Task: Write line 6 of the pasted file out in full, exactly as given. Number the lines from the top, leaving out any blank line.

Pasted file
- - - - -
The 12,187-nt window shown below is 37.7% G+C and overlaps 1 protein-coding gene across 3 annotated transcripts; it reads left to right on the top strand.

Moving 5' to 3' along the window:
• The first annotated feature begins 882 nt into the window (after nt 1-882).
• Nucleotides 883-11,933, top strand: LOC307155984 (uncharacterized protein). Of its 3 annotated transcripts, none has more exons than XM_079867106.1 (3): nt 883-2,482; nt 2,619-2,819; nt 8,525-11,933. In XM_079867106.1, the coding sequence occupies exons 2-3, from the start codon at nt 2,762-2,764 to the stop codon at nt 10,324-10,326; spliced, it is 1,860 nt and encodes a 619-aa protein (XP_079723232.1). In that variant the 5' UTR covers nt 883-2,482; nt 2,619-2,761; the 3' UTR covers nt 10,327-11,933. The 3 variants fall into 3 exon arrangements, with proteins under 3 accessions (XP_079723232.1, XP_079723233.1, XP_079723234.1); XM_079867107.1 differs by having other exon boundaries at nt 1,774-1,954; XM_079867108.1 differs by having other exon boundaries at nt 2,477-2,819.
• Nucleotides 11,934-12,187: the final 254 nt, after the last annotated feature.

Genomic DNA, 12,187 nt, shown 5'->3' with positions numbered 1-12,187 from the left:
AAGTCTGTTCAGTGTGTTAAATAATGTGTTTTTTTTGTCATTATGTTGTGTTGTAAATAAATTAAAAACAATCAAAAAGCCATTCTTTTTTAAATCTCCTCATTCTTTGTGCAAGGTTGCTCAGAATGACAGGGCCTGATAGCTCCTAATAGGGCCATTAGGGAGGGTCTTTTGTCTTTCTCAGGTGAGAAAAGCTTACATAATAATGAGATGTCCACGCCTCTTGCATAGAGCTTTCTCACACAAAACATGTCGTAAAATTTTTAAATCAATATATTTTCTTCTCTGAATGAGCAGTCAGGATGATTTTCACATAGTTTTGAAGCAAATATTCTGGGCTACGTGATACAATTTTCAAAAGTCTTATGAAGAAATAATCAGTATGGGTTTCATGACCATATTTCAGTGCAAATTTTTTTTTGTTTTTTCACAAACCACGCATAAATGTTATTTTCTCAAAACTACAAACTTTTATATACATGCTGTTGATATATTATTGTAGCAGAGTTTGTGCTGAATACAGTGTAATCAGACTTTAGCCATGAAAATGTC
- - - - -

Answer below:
Genomic DNA, 12,187 nt, shown 5'->3' with positions numbered 1-12,187 from the left: